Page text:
Believe it or not, I hadn't watched Julie & Julia, until just recently. I told myself I was going to see it when it was in the theater, but not being big movie-goers, we never got around to it. Instead, we put it to the top of our Netflix queue just in time for the weekend. When it arrived, I had the brilliant thought (as if I'm the only one that did this) to make Julia's Boeuf Bourguignon to complete our "dinner and a movie" evening. Those who have made this recipe, know that is dish is like a 5-hour long event. I was ready though; no plans the whole afternoon besides to cook - I was in heaven!
Even the shopping was fun. I had never purchased pearl onions before. They are like the dainty version of regular onions. I also got to fully explore the wine aisles. For everyday wine, I tend to stick to the California vineyards and also to $10 or less a bottle. For this grocery trip, I perused the French land of Burgundy and Bordeaux. After finding a moderately priced Bordeaux, I grabbed 2 bottles - one for the stew and one to pair with the dish.
Once at home, I began the labor of love. After cooking up the bacon until lightly browned, I added my dry beef to the pot. I took extra care to dry the beef in order to ensure proper browning.
I was careful to cook the meat in batches and not over-crowd the pan. Once the meat was browned, I added the onions and carrots. They smelled amazing while sauteing in the bacon and beef fat. Then you complete a process of tossing the beef and vegetable mixture with flour and putting it in a hot oven for a few minutes, stirring, and then putting it back in again. Once the flour bonded to the ingredients, I poured the robust Bordeaux into the pot just until it covered the meat. After adding tomato paste, a bundle of herbs, and garlic, back into the oven it went to simmer the hours away.
For the herbs, since they remain whole, I chose to wrap them neatly in cheesecloth and tie with a string - easier removal for later. As the beef cooked to it's irresistible tenderness, I peeled, then simmered the dainty onions in butter, olive oil, beef stock, and herbs for about 40-50 minutes.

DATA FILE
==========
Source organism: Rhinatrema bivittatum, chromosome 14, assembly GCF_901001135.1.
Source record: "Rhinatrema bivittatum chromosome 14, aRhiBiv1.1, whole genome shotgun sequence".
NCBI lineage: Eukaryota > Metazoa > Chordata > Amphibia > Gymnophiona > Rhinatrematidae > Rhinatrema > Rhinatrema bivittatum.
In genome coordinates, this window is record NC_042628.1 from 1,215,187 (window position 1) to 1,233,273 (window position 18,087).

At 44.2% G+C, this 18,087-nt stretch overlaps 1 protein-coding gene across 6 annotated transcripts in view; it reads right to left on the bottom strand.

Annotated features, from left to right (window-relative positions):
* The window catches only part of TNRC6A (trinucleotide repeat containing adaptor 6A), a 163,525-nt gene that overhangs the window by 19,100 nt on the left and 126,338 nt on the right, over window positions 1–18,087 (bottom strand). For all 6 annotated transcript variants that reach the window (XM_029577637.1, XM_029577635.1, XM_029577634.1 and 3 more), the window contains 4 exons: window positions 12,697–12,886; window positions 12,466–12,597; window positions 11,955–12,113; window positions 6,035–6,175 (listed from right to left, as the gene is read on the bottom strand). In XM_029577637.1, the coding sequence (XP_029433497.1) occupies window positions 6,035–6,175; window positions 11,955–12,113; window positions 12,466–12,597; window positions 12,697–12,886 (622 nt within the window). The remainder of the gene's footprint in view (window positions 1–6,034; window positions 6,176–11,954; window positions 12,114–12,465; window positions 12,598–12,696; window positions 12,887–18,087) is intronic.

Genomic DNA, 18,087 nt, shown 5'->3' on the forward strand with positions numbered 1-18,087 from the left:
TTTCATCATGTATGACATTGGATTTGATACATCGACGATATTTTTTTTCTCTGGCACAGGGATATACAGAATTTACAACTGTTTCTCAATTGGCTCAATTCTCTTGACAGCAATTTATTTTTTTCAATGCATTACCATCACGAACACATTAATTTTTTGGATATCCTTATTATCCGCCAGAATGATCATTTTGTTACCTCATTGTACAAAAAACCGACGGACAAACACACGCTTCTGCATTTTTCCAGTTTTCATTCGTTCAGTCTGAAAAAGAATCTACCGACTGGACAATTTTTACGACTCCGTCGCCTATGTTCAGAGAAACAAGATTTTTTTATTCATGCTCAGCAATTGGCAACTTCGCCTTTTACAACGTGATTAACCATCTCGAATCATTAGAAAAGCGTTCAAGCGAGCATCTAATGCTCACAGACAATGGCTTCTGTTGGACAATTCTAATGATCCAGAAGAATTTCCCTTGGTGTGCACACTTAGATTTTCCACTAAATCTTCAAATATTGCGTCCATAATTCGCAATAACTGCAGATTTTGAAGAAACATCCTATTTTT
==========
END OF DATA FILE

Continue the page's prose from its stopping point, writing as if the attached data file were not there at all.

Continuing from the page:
Once the meat was closer to being done, I also cooked up the mushrooms in their own separate pan. (Lots of clean up with this recipe!). I sauteed them in butter and olive oil and they browned up nicely in my new stainless steel All-Clad french skillet.
Finally, the stew was nearly ready. I took it out of the oven, drained the the meat through a colander over a saucepan, skimmed the fat off the sauce, and combined it all with the pearl onions and mushrooms. I probably wouldn't go through all of that straining and skimming again, since I'm not sure it really made a difference. Low and behold, I had a finished product - Julia Child's Boeuf Bourguignon!
So I suppose I should add my thoughts about the movie, Julie & Julia. I'm not sure how popular I will be after I say this, but I only thought the movie was so-so. Just okay. Maybe I had built it up in my mind so much that I was expecting something more? As far as food movies go, it didn't inspire me nearly as much as some others, like Tortilla Soup and Mostly Martha. I guess I didn't see the passion in her cooking, but more in her as a writer and with her contest she was working towards. The movie was cute, enjoyable, but nothing I need to watch again. There, I said it. I'm still a foodie, believe me, and maybe I'm not alone with feeling this movie was a bit lack-luster considering the rich content they had to work with. Would love to hear your thoughts.